Big cities becoming one-newspaper towns
Twenty years ago, the idea of a one-newspaper metropolis seemed preposterous, but it is quickly becoming reality. The Houston Post closed in 1995, making the country’s fourth largest city a one-newspaper town with only the Houston Chronicle. Last year, the Cincinnati Post went under leaving the Cincinnati Enquirer on its own, and Denver became a one-newspaper town Feb. 27 when the Rocky Mountain News closed its doors. On March 17, The Seattle Post-Intelligencer printed its last edition and went totally digital, shrinking from 175 employees to approximately 20.
In Boston, there is The Boston Globe and the Boston Herald. But for months, there have been reports that The Globe’s owner, The New York Times Company, will close The Globe unless the newspaper’s union agrees to a variety of deep cuts. A contract vote is expected in July.
So who is next?
Many media experts view the Hearst-owned San Francisco Chronicle as extremely vulnerable. Things are not much better in Chicago, Detroit, Minneapolis/St. Paul, Philadelphia and South Florida, where the financial struggles continue for one or both of the two major papers in those areas.
When the newspaper industry first began showing signs of trouble, joint operating agreements (JOAs) were set up as a way to help newspapers struggling in the same city. A JOA is an arrangement that enables two papers to share business services, including advertising and printing, in order to maintain two editorial voices in the area. The Denver Post and Rocky Mountain News were part of a JOA, as were the Seattle Post-Intelligencer and the Seattle Times. It now looks like the early effort to save newspapers did little to help. There are similar agreements in Detroit and Salt Lake City, which doesn’t bode well.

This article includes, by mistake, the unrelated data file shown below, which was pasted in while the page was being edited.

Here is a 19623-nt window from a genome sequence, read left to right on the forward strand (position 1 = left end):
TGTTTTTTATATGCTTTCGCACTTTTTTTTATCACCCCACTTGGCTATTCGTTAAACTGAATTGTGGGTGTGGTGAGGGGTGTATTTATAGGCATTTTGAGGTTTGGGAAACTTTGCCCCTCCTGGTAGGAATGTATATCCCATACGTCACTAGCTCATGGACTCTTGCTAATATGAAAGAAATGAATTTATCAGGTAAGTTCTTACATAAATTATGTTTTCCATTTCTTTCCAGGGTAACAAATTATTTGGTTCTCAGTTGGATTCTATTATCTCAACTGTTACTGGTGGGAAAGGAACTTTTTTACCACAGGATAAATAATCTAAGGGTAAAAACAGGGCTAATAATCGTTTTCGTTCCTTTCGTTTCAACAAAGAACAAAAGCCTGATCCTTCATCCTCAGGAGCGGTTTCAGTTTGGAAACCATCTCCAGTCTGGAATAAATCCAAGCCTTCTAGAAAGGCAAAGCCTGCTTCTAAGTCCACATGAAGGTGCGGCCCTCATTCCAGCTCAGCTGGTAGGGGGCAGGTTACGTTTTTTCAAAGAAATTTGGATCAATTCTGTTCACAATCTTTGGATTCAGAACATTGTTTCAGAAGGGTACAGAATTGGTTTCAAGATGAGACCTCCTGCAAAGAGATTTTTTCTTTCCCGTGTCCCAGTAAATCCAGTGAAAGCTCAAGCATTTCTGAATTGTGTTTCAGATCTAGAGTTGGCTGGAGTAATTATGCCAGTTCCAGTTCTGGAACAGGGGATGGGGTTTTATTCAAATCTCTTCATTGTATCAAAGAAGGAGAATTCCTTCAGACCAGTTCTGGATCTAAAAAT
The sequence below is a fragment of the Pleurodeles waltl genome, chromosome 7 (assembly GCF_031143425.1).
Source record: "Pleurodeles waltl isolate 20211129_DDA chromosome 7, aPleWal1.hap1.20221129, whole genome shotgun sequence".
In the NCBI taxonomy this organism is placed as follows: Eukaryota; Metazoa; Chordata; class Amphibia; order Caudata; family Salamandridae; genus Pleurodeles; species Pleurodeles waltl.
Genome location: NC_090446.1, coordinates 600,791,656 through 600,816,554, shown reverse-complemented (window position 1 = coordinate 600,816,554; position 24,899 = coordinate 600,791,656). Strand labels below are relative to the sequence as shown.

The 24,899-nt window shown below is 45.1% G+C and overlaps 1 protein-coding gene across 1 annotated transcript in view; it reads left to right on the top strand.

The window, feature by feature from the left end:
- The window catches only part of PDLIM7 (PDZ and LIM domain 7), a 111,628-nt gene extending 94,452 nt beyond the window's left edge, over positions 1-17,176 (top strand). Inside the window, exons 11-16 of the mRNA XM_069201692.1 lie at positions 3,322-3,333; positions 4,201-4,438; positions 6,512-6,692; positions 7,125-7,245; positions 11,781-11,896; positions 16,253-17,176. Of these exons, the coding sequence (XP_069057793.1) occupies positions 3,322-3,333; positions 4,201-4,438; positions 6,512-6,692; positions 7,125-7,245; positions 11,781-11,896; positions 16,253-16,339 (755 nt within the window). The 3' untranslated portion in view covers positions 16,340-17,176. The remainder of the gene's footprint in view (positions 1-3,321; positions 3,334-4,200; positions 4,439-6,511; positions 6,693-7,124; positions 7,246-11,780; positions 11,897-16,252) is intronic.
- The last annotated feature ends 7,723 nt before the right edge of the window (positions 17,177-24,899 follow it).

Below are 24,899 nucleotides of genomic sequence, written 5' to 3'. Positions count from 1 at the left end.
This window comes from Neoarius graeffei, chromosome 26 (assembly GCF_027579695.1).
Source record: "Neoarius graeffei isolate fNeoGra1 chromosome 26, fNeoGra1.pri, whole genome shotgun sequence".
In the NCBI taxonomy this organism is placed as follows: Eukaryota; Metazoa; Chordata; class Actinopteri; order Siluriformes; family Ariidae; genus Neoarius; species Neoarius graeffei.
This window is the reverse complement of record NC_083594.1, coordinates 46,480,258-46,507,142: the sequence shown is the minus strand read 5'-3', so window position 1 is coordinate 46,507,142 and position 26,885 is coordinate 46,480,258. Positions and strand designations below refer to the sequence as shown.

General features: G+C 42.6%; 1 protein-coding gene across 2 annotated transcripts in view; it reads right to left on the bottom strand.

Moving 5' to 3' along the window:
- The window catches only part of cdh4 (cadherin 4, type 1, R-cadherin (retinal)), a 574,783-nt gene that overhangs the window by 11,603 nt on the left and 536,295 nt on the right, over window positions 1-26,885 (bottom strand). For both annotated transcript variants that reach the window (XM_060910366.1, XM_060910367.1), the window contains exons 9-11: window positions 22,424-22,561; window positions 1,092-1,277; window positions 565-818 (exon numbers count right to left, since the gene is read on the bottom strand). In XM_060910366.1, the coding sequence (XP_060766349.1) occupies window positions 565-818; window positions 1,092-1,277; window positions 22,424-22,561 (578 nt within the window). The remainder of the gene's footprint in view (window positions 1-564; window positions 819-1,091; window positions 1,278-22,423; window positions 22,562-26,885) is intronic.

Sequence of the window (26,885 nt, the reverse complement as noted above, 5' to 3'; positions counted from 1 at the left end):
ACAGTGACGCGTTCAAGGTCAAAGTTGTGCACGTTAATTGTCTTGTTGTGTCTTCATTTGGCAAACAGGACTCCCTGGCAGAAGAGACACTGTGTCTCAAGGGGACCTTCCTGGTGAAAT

Should the public relations business stand aside and see what papers come out on top? There is now one less paper to pitch in Denver. Does that mean editors and reporters at the Denver Post are more selective with their story ideas?
“This doesn’t mean we are going to lose 50 percent more news space. In fact the news hole these days is larger than it’s ever been with newscasts and online options,” said Gina Seamans, a senior counselor for JohnstonWells Public Relations firm in Denver and the president of the Public Relations Society of America, Colorado chapter. “We just need to think about things differently and make sure our pitches are stronger.
“The biggest point to make is that we still have to have a good story to pitch,” Seamans added. “There is always room for good stories. Maybe now our pitches need to be better to make sure our stories are relevant.”
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